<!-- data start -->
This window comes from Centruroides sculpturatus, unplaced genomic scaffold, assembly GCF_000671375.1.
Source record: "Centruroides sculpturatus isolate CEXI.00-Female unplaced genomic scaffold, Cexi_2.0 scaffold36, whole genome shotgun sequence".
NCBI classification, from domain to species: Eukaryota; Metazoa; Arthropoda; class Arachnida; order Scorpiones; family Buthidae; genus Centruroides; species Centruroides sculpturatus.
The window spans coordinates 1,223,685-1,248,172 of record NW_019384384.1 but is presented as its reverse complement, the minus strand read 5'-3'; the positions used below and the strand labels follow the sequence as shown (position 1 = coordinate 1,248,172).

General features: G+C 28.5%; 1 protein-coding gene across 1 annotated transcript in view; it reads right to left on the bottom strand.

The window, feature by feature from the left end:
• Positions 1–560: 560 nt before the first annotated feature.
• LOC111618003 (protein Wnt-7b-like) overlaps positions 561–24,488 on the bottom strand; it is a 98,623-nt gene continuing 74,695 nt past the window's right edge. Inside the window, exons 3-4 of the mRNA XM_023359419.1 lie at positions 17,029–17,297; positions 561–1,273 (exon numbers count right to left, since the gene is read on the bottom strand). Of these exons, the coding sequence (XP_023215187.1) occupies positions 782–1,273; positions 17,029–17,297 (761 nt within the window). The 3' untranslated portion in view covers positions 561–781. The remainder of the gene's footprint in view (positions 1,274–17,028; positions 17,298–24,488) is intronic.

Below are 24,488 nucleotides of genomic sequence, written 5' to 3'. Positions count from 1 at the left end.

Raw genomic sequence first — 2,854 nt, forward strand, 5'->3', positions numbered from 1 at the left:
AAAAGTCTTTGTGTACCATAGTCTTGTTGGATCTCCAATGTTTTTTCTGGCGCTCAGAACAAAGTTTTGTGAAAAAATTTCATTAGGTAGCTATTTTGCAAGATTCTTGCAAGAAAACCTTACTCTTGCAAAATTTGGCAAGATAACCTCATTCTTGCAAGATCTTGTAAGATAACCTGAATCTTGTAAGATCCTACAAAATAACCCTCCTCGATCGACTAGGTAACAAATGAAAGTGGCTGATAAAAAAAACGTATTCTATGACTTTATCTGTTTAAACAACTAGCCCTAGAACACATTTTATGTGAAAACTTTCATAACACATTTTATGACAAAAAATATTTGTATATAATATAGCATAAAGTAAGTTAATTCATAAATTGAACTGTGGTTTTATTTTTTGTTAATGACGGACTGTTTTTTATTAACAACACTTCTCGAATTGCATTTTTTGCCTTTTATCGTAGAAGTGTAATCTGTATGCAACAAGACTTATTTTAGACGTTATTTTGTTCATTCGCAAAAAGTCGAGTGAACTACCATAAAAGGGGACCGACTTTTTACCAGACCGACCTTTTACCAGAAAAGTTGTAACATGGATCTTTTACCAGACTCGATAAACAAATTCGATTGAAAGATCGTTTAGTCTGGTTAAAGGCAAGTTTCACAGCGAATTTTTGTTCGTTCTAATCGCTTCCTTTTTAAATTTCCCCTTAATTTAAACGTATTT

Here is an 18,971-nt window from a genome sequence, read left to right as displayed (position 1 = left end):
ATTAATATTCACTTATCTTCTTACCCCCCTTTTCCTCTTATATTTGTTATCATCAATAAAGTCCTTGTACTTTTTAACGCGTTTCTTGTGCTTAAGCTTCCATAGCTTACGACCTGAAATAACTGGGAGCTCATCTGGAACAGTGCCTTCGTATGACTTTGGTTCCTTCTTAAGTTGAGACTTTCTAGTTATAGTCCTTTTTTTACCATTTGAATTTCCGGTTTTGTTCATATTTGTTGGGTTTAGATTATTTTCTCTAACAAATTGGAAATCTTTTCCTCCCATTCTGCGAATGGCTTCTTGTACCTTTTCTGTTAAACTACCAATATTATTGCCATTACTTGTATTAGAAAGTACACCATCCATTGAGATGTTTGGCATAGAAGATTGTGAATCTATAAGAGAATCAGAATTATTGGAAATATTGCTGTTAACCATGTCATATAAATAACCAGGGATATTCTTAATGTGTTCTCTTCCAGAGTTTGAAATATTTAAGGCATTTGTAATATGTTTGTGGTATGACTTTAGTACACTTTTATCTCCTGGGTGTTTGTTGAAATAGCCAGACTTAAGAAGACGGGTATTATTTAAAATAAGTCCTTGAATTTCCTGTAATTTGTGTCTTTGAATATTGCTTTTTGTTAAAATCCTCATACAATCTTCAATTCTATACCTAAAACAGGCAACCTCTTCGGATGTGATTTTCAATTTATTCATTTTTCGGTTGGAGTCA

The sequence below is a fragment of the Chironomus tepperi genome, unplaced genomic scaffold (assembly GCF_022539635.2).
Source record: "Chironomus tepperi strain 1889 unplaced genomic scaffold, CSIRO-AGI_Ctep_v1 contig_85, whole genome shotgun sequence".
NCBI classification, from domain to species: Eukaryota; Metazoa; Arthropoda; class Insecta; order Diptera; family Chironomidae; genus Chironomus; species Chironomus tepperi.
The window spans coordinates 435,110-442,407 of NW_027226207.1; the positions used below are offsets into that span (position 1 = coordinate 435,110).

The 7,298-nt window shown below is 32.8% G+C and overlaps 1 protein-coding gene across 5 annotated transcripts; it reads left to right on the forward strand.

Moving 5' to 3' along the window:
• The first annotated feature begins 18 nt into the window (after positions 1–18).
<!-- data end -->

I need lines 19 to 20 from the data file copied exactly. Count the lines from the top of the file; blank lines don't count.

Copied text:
Moving 5' to 3' along the window:
• The first annotated feature begins 18 nt into the window (after positions 1–18).